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Post v. Hodges Law Office, PLLC

United States District Court, E.D. Virginia, Richmond Division

November 9, 2018

RICHARD POST, Plaintiff,
v.
HODGES LAW OFFICE, PLLC, Defendant.

          OPINION

          John A. Gibney, United States District Judge.

         The plaintiff, Richard Post, brings two claims for violation of the Fair Debt Collection Practices Act ("FDCPA") against the defendant, Hodges Law Office, PLLC ("Hodges"). Hodges has moved to dismiss Post's complaint for failure to state a claim. Because the FDCPA does not impose an affirmative duty to dismiss a pending lawsuit in response to a debt verification request, the Court will grant Hodges' motion to dismiss.

         I. FACTS ALLEGED IN THE COMPLAINT

         Post resides in Mechanicsville, Virginia, in a neighborhood subject to the covenants of the Kings Charter Homeowners Association (the "HOA"). Post allegedly owed $3, 271.34 to the HOA as a result of unpaid dues. The HOA assigned Hodges to pursue Post's unpaid dues. On March 21, 2018, Hodges filed a warrant in debt against Post in the Hanover County General District Court. At the time of filing, Hodges also sent a demand letter to Post detailing Post's validation procedure rights under the FDCPA.

         On March 28, 2018, through Credit Repair Lawyers of America, Post sent Hodges a request for validation of the alleged debt. Hodges contacted the HOA, which validated the debt, and then sent a debt verification letter to Post on April 2, 2018. On April 12, 2018, Post contacted the Hanover County General District Court, which informed Post that Hodges' warrant in debt action remained pending against him.

         Post commenced this action on May 24, 2018, alleging violations of §§ 1692g(b) and 1692e(10) of the FDCPA. Hodges moved to dismiss for failure to state a claim under Federal Rule of Civil Procedure 12(b)(6), arguing that leaving a lawsuit pending, without taking action to advance the litigation, does not constitute debt collection activity under the FDCPA.

         II. DISCUSSION[1]

         If a consumer requests debt validation, § 1692g(b) of the FDCPA requires "the debt collector [to] cease collection of the debt... until the debt collector obtains verification of the debt" and mails the verification to the consumer. 15 U.S.C. § 1692g(b). A debt collector engages in debt collection activity, for example, when it initiates foreclosure proceedings, files a warrant in debt, or takes other action that would result in the collection of debt. See, e.g., Wilson v. Draper & Goldberg, P.L.L.C, 443 F.3d 373, 378 (4th Cir. 2006) ("Defendants' foreclosure action was an attempt to collect a 'debt.'"); Dikun v. Stretch, 369 F.Supp.2d 781, 788 (E.D. Va. 2005) (finding that filing a warrant in debt after receiving a verification request without first verifying the debt violates the FDCPA).

         Accordingly, the FDCPA prohibits debt collectors from commencing litigation in response to a verification request. See Garcia-Contreras v. Brock & Scott, PLLC, 775 F.Supp. 2d. 808, 827 (M.D. N.C. 2011). The FDCPA, however, imposes no obligation that debt collectors take affirmative actions to dismiss or cancel ongoing collection efforts. See Humphrey v. Brown, No. 09-CV-3429, 2011 WL 53081, at *3 (D. Md. 2011) (citing Shimek v. Weissman, 374 F.3d 1011, 1014 (11th Cir. 2004)) ("By its plain terms, the FDCPA requires only that a debt collector cease collection activity when a debt is disputed; it does not require the debt collector to take any affirmative action to cancel debt collection activity previously initiated."). A debt collector, therefore, does not violate § 1362g(b) when it initiates a debt collection action before receiving a verification request and takes no further steps in the collection action until after fulfilling the verification request. See Shimek, 374 F.3d at 1014 (holding that a debt collector need not prevent a court clerk from recording a previously filed lien after receiving a consumer verification request).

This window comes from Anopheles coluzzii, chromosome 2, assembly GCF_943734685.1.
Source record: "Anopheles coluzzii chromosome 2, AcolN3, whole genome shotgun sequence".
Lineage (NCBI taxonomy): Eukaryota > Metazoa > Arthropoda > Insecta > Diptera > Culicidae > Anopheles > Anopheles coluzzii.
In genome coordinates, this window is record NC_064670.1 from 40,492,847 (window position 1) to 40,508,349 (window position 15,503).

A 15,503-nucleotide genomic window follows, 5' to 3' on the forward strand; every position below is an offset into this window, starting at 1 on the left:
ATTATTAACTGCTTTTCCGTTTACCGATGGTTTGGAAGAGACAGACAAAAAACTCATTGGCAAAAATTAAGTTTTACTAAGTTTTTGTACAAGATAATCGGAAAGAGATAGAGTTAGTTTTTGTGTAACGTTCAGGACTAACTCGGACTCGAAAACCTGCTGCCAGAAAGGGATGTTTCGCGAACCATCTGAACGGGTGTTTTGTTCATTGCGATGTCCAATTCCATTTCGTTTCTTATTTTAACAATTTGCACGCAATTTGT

Although Hodges' warrant in debt action remained pending when Post requested debt verification, Hodges took no steps to advance the action during the verification period. Post argues that the continuing, active litigation constitutes an ongoing collection action. While taking an affirmative action in its litigation would constitute debt collection activity, Hodges took no action during the verification period. Cf. Garcia-Contreras, 775 F.Supp. 2d. at 827. The FDCPA did not require Hodges to dismiss the debt collection action that it initiated before Post's request for verification.[2] See Humphrey, 2011 WL 53081, at *3. Accordingly, Post has failed to show that Hodges' conduct in leaving its state law claim pending amounts to a violation of the FDCPA.[3]

         III. CONCLUSION

         For the reasons stated in this Opinion, Post has failed to state a claim upon which relief can be granted. Accordingly, the Court will grant Hodges' motion to dismiss.

         The Court will enter an appropriate Order.

         Let the Clerk send a copy of this Opinion to ...


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